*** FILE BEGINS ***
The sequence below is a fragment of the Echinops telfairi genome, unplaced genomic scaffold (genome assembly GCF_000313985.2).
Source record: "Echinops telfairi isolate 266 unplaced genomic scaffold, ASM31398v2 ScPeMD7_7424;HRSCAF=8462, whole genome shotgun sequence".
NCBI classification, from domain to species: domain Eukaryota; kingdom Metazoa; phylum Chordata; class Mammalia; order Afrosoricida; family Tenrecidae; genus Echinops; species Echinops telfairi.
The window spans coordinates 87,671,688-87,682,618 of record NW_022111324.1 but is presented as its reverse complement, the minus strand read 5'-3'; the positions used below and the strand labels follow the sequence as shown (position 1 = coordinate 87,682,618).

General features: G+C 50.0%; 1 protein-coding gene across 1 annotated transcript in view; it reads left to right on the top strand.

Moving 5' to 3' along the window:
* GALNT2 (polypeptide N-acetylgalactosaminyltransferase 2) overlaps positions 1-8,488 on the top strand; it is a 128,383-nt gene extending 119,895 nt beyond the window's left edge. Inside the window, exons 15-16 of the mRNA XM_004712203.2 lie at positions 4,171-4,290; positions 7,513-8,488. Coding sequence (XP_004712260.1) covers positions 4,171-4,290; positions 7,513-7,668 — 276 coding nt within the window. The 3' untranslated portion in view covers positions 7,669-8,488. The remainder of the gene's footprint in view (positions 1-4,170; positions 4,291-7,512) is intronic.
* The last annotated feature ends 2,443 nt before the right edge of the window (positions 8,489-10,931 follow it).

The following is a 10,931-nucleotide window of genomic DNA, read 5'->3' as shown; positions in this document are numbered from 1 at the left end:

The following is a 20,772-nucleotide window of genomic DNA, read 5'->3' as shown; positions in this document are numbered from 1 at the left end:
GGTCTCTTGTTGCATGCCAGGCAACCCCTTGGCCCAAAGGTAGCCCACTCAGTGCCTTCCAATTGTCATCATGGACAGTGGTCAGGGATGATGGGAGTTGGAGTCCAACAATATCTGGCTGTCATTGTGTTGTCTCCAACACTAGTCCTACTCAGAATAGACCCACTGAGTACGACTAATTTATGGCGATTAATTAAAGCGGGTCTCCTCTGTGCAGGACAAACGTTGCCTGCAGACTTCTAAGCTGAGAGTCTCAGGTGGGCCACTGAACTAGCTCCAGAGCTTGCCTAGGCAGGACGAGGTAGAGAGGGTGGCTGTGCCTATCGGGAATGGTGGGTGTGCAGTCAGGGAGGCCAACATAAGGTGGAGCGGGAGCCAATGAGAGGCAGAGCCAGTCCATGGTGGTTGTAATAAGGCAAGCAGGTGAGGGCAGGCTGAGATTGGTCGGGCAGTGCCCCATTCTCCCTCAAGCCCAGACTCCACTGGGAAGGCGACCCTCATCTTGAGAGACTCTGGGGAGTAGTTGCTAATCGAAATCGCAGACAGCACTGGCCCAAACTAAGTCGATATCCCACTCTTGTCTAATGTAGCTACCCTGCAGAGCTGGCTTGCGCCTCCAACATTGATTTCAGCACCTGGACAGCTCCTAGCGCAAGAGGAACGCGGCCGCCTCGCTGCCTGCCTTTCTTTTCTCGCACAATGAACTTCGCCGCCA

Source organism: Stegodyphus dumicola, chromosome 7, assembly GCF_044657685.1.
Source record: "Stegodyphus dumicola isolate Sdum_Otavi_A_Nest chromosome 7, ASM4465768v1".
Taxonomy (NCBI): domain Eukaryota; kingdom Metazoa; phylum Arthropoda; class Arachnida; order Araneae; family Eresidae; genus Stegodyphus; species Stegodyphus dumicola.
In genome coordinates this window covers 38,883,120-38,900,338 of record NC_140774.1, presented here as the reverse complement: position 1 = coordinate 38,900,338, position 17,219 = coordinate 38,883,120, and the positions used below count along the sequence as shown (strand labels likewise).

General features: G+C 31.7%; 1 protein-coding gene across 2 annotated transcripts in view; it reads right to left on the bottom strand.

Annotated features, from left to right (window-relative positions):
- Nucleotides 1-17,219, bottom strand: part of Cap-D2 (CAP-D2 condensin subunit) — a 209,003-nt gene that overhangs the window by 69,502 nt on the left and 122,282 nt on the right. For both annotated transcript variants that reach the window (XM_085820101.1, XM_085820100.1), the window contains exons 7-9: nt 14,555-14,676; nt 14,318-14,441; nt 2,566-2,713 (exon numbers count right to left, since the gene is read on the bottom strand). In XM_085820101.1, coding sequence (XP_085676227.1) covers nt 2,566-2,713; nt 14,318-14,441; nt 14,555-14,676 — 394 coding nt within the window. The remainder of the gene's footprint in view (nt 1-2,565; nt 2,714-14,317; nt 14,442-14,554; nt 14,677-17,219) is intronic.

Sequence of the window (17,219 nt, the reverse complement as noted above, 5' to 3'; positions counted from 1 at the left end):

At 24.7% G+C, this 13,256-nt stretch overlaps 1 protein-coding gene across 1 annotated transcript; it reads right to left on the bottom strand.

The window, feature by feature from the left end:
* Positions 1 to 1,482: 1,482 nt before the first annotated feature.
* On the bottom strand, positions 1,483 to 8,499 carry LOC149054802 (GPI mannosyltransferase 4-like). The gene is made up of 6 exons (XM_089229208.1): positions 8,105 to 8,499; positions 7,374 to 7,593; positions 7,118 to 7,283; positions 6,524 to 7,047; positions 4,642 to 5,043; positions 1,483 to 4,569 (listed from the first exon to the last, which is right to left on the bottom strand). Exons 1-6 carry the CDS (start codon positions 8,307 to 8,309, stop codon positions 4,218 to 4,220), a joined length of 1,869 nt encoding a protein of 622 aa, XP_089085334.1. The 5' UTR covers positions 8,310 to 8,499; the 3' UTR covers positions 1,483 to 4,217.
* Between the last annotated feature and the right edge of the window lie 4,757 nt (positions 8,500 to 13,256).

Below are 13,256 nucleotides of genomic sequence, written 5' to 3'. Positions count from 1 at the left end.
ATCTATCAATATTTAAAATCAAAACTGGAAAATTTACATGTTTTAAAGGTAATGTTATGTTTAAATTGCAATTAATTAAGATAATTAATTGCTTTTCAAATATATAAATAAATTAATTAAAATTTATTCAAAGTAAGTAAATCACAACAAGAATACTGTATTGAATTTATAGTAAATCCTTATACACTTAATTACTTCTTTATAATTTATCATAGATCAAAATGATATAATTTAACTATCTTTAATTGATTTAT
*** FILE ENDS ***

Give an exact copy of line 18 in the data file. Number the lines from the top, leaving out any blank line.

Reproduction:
- Nucleotides 1-17,219, bottom strand: part of Cap-D2 (CAP-D2 condensin subunit) — a 209,003-nt gene that overhangs the window by 69,502 nt on the left and 122,282 nt on the right. For both annotated transcript variants that reach the window (XM_085820101.1, XM_085820100.1), the window contains exons 7-9: nt 14,555-14,676; nt 14,318-14,441; nt 2,566-2,713 (exon numbers count right to left, since the gene is read on the bottom strand). In XM_085820101.1, coding sequence (XP_085676227.1) covers nt 2,566-2,713; nt 14,318-14,441; nt 14,555-14,676 — 394 coding nt within the window. The remainder of the gene's footprint in view (nt 1-2,565; nt 2,714-14,317; nt 14,442-14,554; nt 14,677-17,219) is intronic.